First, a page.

Licensing Deal for Hot New Apple Comes Under Fire
A new breed of apple has been a hit with consumers lucky enough to find it. Cindy and Frank Femling, however, are among the growers who fear it could put them out of business.
The SweeTango, with its juicy crunch and intense sweet-tart flavor with a note of spice, just entered its second year of limited release across U.S. It's marketed by a select group of growers under an exclusive licensing deal with the University of Minnesota.
The university chose Minnesota's largest orchard, Pepin Heights, to commercialize its new apple. But 15 other orchards say it's not a sweet deal for them, and they're suing. The school counters that research universities everywhere award exclusive rights to all kinds of intellectual property, and that the royalties are crucial for replacing shrinking public funding for research. It also says the deal is needed to protect the quality of an apple it spent more than a decade developing.
"When Pepin and the university signed this agreement, they had no consideration for what it would do to the Minnesota apple industry," Frank Femling said. "The only thing they considered was their financial interests."
The Femlings grow 13 kinds of apples at Afton Apple Orchard, about 15 miles southeast of downtown St. Paul. Most of their varieties came from the university, including the hugely successful Honeycrisp. They're not growing the SweeTango, and they fear what will happen if it becomes as popular as the Honeycrisp. Cindy Femling said they're already losing sales.
Mark Rotenberg, the university's general counsel, said the school partners with private industry all the time to bring technology to the marketplace—not just apples but a myriad of other innovations as well, including lifesaving drugs and medical devices.
"This has become, for research universities across the United States, the dominant way in which basic research is made available to benefit the community at large," Rotenberg said.
As an example, Rotenberg pointed to the technology transfer program at the University of Wisconsin-Madison. The 75-year-old Wisconsin Alumni Research Foundation is considered a leader in turning university research into products that benefit society, and using the licensing income to support further scientific investigation.
Emily Bauer, a licensing manager at the foundation who specializes in plant technology, said it generally prefers nonexclusive licensing because it wants the technology to be widely used. She said the foundation doesn't usually award exclusive licenses for agricultural products. But in some cases, she said, exclusive licensing is the only way to get the technology into the marketplace.
Rotenberg said the university believed Pepin Heights could do the best job of quickly getting SweeTango apples into the market.
Dennis Courtier, owner of Pepin Heights in Lake City, said restrictions on who grows it are necessary to protect the quality as it competes with other snack foods, including candy bars and potato chips.
"This is about share of stomach. ... The fact is, sorry, red delicious (apples) just don't compete with Cheetos," Courtier said.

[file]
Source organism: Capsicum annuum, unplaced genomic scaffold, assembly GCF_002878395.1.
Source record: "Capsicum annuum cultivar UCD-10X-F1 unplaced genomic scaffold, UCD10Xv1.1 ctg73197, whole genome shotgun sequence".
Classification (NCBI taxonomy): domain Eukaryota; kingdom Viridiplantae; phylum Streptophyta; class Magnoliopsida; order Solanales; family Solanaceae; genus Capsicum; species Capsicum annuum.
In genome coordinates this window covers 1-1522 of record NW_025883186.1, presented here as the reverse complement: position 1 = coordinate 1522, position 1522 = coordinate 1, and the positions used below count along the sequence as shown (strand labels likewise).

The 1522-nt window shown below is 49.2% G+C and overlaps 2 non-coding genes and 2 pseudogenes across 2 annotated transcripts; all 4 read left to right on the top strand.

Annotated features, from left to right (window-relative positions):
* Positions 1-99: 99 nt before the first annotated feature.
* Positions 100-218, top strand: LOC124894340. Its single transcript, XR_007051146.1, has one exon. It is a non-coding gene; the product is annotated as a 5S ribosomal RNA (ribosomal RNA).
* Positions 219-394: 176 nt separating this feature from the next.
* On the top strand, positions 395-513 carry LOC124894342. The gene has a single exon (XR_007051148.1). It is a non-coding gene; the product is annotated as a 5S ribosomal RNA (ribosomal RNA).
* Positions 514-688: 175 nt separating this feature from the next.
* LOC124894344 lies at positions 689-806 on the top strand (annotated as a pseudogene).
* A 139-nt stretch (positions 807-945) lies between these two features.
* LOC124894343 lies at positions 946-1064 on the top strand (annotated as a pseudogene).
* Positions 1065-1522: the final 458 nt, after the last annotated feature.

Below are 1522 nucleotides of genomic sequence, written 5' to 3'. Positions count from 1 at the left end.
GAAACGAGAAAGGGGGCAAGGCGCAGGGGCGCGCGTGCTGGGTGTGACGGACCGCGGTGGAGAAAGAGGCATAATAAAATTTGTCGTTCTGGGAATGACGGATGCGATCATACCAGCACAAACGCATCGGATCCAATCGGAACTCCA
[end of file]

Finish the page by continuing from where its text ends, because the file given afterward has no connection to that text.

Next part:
As the university's lucrative patent on the Honeycrisp was about to expire, the school launched the SweeTango—a cross between the Honeycrisp and its Zestar!—to keep revenue flowing to support its cold-climate fruit research.
It also wanted to avoid a repeat of a significant problem with the Honeycrisp. Anybody could plant it anywhere, and the quality suffered in warmer growing areas, hurting its reputation. So it picked Courtier and Pepin Heights, who formed the "Next Big Thing" cooperative to manage and safeguard the SweeTango. It has 45 growers in five states—Washington, Minnesota, Wisconsin, Michigan and New York—plus Quebec and Nova Scotia in Canada.
The university is hoping the deal yields a repeat of the more than $8 million it earned from the Honeycrisp. Besides a $1 per tree royalty, Next Big Thing pays the university 4.5 percent of the apple's net wholesale sales.
Orchards outside of Minnesota that don't join the co-op can't grow it. Minnesota growers who aren't in the co-op must sign an agreement with Pepin Heights and accept restrictions that plaintiffs such as the Femlings consider one-sided.
The restrictions let them sell the apples at their own orchards, at farmers markets and to local stores, but they can't pool with other growers to sell in larger volumes. The plaintiffs say that shuts them out of the wholesale market and major grocery chains. And they're limited to no more than 1,000 trees apiece with a cap of 50,000 trees statewide.
Courtier said more than 85 Minnesota growers outside the co-op have signed the agreement, and only a handful have planted the maximum 1,000.
The lawsuit seeks to void the licensing deals, saying they unfairly restrain free trade, plus unspecified financial damages.
"I have every confidence that we are in compliance with state and federal laws," Courtier said.
Fred Wescott, a producer and wholesaler in Elgin who joined the lawsuit after losing out to Pepin Heights to manage the SweeTango, said a settlement that drops restrictions on Minnesota growers would be the best way to end the lawsuit. Rotenberg wouldn't discuss what settlement the university might accept.
Cindy Femling said anything developed at the university should be available to Minnesota growers because its research is still partly taxpayer supported.
"If it wasn't for us Minnesota growers, the Honeycrisp wouldn't have been as popular as what it is. And then now they're insulting us by telling us that we cannot grow a quality apple," Frank Femling said.